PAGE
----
Like a brilliant hot-air balloon drifting over a crowded stadium, the flight of the dollar transfixed Wall Street. Heads craned early last week as the mighty buck floated to dizzying heights against foreign currencies. By midweek, the central banks here and abroad decided the show was getting out of hand. Under the weight of their concerted sale of $1.5 billion, the dollar plummeted.
The stock market waffled as investors tried to read the swings. Drug and other multinational stocks rose as the dollar dipped. Gains in these stocks were offset by losses in issues that benefit from a strong dollar.
But by Friday, the dollar was regaining altitude and the Commerce Department reported a surprise 1.7 percent jump in the index of leading economic indicators last month. Investors cast indecision aside.
The Dow Jones industrial average galloped past the heralded 1,300 mark, before being reined in by last-minute profit taking. By the final bell, the Dow had dropped but closed at a record high 1,299.36, picking up 23.52 points in five trading sessions.
Meanwhile, the bond market skidded as interest rates edged higher. Once again, Federal Reserve Board chairman Paul Volcker was testifying before Congress and his remarks this time were interpreted to mean a weaker dollar would give the Fed a chance to tighten credit.
Tighter credit fits the scenario for 1985 widely held by corporate economists: a moderately weaker dollar, inflation of 4 to 5 percent, slightly higher interest rates, and a slowing stock market and economy heading into 1986.
Just look at the latest money-supply figures if you doubt the Federal Reserve will tighten credit. This past week, the M-1 surged beyond the Fed's target range, thus threatening to boost inflation. To keep the inflation bogy away, the Fed will have to tighten credit. In the meantime, something must be done about the federal budget deficit.
Or so the logic goes. Now and then, however, one hears a dissenting opinion or two issue forth from the peanut gallery. While the New York brokerage house of Oppenheimer & Co. hardly ranks as an uninitiated observer, the views of research director Francis H. M. Kelly are notedly unorthodox.
``The dollar is in a last die-hard fling,'' Mr. Kelly says. ``It will drop 50 percent in the next few years. We'll see double-digit inflation in three years or less. And the bond market is in a major downtrend.'' As for the Fed, he says it will be forced to loosen the purse strings on the money supply.
Kelly's supporting case is compelling. It does not focus primarily on the federal deficit. Instead, it stems from tackling the trade deficit.
``The trade deficit and the [federal] budget deficit are now inextricably connected. The US must run a trade deficit large enough to finance the budget deficit, or monetize the shortfall in available foreign savings. If the trade deficit overshoots the budget deficit, the economy stagnates or drops into recession,'' Kelly writes in Oppenheimer's March portfolio strategy report.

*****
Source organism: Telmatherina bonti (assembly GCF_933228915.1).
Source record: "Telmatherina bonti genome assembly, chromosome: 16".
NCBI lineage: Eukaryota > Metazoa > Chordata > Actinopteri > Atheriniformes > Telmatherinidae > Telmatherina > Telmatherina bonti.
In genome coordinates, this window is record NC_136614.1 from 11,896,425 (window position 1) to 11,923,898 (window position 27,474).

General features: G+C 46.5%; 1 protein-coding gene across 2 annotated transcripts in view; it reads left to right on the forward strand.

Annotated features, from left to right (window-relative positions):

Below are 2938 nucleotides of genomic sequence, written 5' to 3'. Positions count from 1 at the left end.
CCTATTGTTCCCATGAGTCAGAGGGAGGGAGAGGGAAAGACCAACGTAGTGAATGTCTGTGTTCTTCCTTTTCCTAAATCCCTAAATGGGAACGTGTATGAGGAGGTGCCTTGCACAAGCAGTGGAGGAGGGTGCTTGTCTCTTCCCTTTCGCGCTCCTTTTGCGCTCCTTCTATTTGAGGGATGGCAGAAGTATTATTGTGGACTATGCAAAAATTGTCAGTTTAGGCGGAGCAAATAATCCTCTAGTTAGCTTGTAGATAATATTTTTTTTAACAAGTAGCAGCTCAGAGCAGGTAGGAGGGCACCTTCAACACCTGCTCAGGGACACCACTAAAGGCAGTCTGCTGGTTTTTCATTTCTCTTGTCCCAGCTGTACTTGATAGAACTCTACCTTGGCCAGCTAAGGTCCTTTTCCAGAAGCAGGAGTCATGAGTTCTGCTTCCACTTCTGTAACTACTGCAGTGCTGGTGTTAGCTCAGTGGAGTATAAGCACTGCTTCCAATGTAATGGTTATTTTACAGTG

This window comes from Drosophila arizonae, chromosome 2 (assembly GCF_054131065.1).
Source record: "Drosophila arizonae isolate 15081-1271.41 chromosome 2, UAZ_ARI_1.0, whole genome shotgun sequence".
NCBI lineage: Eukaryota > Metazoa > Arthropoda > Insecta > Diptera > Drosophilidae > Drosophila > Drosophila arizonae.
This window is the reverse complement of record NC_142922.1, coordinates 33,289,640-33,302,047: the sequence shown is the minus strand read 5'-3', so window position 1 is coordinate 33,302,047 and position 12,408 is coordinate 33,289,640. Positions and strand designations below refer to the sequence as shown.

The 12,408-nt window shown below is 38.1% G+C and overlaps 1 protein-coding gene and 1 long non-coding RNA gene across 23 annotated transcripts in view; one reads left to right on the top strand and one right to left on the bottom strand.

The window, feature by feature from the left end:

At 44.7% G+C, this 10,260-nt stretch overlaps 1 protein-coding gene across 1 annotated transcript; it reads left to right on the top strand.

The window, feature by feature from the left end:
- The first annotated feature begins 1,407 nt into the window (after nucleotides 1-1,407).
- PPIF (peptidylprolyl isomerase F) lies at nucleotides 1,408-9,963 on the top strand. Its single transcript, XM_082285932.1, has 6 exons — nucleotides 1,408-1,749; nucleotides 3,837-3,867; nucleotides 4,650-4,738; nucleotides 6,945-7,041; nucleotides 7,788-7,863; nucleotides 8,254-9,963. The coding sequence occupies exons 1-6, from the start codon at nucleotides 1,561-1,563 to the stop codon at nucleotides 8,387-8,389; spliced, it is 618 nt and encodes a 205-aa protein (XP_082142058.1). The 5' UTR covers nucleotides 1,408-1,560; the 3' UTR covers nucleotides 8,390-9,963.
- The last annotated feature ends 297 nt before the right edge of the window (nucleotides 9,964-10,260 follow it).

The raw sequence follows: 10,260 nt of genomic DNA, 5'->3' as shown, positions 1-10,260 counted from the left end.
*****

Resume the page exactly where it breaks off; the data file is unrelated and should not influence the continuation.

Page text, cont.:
A flood of cheaper imports lifted the deficit to a record $123.3 billion last year. With no ebb in the dollar's strength, the trade deficit continues to climb. Last week the deficit for January was reported at $10.3 billion, up 28 percent from December.
``It is only a matter of months before imports rise to a new equality, with the expanding budget deficit precipitating a new slowing in economic activity in the second half of '85,'' he writes.
To cut the trade deficit and finance the federal deficit, the Fed must leave the money supply spigots open. This will bring the dollar down and fuel a revival of ``heartland American business,'' Kelly contends.
And the return of competitive pricing (i.e., wider profit margins) would be a boon for farmers, textile manufacturers, forest-product producers, and above all basic smokestack industries.
Once investors discover this, in Kelly's opinion, stock prices will surge.
Fed policy will be aimed at the trade deficit, because cuts in the budget deficit won't come soon enough, if at all, according to Kelly. As shown by the US farmers' campaign last week, ``The victims of the overpriced dollar converge en masse on Washington, screaming for help.'' Such actions ``will make a shambles out of any attempts to reform the nation's finances,'' he says.
As fiscal policies are perceived to have failed to cut the deficits, the Fed will come under increasing political pressure to act. Says Kelly, ``The temptation will be to print more money.''
At the Donaldson, Lufkin & Jenrette brokerage, Gert Von Der Linde also champions the view of looser credit, but for less complicated reasons. ``I think the first quarter is going to be a lot weaker than the Fed now thinks . . . perhaps 2 percent GNP growth or less.''
A weak economy ahead? Shouldn't wise investors greet that news by selling stocks?
``The stock market has a way of discounting the economy better than any other leading indicator, I know,'' Mr. Von Der Linde says. ``The stock market looks right through this sort of pessimism and pounces on the most positive aspect.''
In other words, Von Der Linde expects investors to ignore the economy, as he thinks interest rates will be dropping; the bond market will be in the doldrums; and stocks will provide the best investment option. Chart: Interest rates. Source: Bank of Boston.
Percent Prime rate 10.50 Discount rate 8.00 Federal funds 8.75 3-Mo. Treasury bills 8.92 6-Mo. Treasury bills 8.73 7-Yr. Treasury notes 11.75 30-Yr. Treasury bonds 11.80